writers tips / writing

Writer’s Tip #34: Tell What Is, Not What Isn’t

When you read your story, does it sound off, maybe you can’t quite put your finger on it, but you know you’ve done something wrong? Sometimes–maybe even lots of times–there are simple fixes. These writer’s tips will come at you once a week, giving you plenty of time to go through your story and make the adjustments.

Today’s tip: Write in the positive, not the negative

For example, don’t say

There was no light in the room


The room was dark.

This hint made a big difference in the tone of my writing. My scenes went from sounding depressing and negative to uplifting and positive. If you’re a mom, your familiar with this concept because you use it disciplining your children:

Don’t say: Don’t jump in the bed

Do say:      Jump on the rug.

It’s the same idea. Without the negatives, what you communicate to your reader is more proactive than reactive. The reader feels like they’re moving forward with positives. They feel like they’re being held back with negatives. When I’ve finished a rough draft, I do a search for all not or n’t words, to see if I can replace them. That’s how serious I am about changing the tone of my writing.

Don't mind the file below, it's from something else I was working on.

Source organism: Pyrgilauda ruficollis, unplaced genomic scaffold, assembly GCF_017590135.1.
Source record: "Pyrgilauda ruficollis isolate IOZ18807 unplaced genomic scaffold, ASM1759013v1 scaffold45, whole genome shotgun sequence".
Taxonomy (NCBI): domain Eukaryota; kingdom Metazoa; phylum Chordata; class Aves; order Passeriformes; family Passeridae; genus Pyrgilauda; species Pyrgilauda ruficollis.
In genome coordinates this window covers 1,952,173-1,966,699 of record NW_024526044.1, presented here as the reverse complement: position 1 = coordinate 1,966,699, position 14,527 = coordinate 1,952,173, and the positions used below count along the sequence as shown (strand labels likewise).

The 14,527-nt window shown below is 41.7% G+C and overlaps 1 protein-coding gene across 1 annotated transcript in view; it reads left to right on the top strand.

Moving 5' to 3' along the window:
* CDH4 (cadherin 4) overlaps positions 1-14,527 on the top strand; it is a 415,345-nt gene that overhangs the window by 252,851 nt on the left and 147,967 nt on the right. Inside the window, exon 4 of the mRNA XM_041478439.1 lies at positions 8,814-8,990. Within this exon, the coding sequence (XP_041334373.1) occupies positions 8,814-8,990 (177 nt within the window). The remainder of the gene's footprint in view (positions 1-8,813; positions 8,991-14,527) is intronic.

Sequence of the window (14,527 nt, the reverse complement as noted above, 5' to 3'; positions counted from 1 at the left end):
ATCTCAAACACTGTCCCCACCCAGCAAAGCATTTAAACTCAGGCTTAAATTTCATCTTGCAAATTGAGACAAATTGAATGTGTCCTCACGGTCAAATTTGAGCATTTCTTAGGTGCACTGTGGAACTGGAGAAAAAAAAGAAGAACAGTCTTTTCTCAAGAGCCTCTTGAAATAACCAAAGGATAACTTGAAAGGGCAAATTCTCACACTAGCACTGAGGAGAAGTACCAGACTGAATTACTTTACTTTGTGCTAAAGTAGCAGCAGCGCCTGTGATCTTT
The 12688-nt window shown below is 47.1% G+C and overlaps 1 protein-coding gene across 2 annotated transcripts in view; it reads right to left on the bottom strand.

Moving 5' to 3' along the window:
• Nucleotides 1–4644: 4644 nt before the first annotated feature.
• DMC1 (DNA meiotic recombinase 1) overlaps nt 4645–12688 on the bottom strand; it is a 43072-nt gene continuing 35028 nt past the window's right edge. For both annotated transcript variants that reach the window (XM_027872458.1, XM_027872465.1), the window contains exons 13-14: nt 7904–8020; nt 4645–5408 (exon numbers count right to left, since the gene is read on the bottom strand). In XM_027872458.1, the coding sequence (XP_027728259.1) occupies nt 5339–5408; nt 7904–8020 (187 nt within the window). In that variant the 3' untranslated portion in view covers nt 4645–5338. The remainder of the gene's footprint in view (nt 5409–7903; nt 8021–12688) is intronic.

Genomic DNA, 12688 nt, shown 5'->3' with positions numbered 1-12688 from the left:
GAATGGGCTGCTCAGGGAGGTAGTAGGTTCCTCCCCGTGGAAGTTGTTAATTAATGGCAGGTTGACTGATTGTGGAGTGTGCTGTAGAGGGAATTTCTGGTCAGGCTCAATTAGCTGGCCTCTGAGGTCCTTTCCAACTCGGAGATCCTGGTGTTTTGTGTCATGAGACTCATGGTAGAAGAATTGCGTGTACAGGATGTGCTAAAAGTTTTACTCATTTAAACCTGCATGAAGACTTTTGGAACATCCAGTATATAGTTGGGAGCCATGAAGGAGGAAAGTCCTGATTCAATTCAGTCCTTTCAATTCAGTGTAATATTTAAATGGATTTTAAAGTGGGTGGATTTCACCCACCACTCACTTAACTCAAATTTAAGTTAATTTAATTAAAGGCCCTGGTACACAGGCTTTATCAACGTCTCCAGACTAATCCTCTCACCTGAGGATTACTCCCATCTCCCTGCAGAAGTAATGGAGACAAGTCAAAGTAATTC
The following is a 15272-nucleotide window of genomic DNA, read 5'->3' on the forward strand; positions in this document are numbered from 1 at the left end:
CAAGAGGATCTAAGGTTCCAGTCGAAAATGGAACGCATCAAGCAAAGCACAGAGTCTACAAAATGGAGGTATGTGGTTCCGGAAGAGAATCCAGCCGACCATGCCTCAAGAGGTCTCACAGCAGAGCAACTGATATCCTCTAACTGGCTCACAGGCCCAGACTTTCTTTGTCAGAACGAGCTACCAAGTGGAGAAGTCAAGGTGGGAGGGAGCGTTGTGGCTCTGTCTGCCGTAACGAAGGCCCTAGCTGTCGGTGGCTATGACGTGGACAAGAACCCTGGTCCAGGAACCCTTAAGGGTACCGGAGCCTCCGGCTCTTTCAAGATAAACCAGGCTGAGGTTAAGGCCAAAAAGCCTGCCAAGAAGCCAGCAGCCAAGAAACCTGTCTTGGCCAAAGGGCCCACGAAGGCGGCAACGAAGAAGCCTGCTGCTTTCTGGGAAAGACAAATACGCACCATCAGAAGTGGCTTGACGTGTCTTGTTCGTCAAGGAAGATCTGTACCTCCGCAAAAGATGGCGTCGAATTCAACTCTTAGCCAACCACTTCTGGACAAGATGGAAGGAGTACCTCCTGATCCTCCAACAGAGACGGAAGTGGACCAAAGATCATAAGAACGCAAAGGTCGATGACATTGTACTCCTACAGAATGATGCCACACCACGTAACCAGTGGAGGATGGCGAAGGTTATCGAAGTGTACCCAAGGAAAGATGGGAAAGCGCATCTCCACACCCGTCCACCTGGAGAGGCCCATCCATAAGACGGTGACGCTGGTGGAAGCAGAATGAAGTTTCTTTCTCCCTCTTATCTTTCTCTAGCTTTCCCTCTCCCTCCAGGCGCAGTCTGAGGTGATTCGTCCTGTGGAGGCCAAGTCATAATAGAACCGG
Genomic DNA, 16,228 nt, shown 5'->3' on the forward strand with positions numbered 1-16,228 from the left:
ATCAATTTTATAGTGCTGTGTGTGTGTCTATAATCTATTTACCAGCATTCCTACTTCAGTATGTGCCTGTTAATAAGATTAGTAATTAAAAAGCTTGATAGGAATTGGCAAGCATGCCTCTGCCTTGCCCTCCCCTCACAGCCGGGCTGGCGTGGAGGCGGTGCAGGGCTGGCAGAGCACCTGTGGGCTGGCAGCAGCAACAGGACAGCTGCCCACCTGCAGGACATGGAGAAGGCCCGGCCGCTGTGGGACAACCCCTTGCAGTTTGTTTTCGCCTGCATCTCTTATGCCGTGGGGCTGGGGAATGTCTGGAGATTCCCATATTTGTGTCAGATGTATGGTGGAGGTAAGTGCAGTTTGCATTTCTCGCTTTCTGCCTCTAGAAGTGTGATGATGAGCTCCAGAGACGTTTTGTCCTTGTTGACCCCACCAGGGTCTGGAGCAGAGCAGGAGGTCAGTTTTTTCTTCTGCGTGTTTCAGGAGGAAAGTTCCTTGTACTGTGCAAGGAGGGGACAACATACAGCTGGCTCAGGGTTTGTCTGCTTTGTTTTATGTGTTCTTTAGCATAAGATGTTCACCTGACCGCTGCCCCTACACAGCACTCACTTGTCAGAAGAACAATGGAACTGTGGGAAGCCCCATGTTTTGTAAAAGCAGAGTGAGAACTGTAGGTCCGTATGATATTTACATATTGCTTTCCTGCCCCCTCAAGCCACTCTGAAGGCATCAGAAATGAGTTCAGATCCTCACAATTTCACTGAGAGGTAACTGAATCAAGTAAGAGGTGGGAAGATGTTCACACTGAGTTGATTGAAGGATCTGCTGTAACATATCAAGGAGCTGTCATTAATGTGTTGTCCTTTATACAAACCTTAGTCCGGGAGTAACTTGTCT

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Jacqui Murray is the author of the popular Building a Midshipman, the story of her daughter’s journey from high school to United States Naval Academy. She is webmaster for six blogs, an Amazon Vine Voice book reviewer, a columnist for Examiner.com and TeachHUB, Editorial Review Board member for Journal for Computing TeachersCisco guest blog,Technology in Education featured blogger, IMS tech expert, and a bi-weekly contributor to Today’s Author. In her free time, she is  editor of a K-8 technology curriculumK-8 keyboard curriculum, creator of technology training books for middle school and ebooks on technology in education. Currently, she’s editing a thriller that should be out to publishers next summer. Contact Jacqui at her writing office or her tech lab, Ask a Tech Teacher.

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11 thoughts on “Writer’s Tip #34: Tell What Is, Not What Isn’t

  1. Pingback: Writers Tip #74: Exposition Tips From Chuck | WordDreams...

  2. It seems so easy when you say it, but it can be daunting trying to ‘keep the motion’ of the story going. Simple tips like this can make all the difference. Thank you so much for the reminder 😀


    • I always do a search at the end of my 1st or 2nd draft for n’t or ‘not’ or words like that. Invariably, I have far too many. I’m not sure what that says about my state of mind while writing!


  3. This is such a practical hint, and I probably wouldn’t have thought to edit that way. Although sometimes the negative is just right, consider, “frankly my dear, I care far more about other things right now.” It just doesn’t have the same ring to it 🙂


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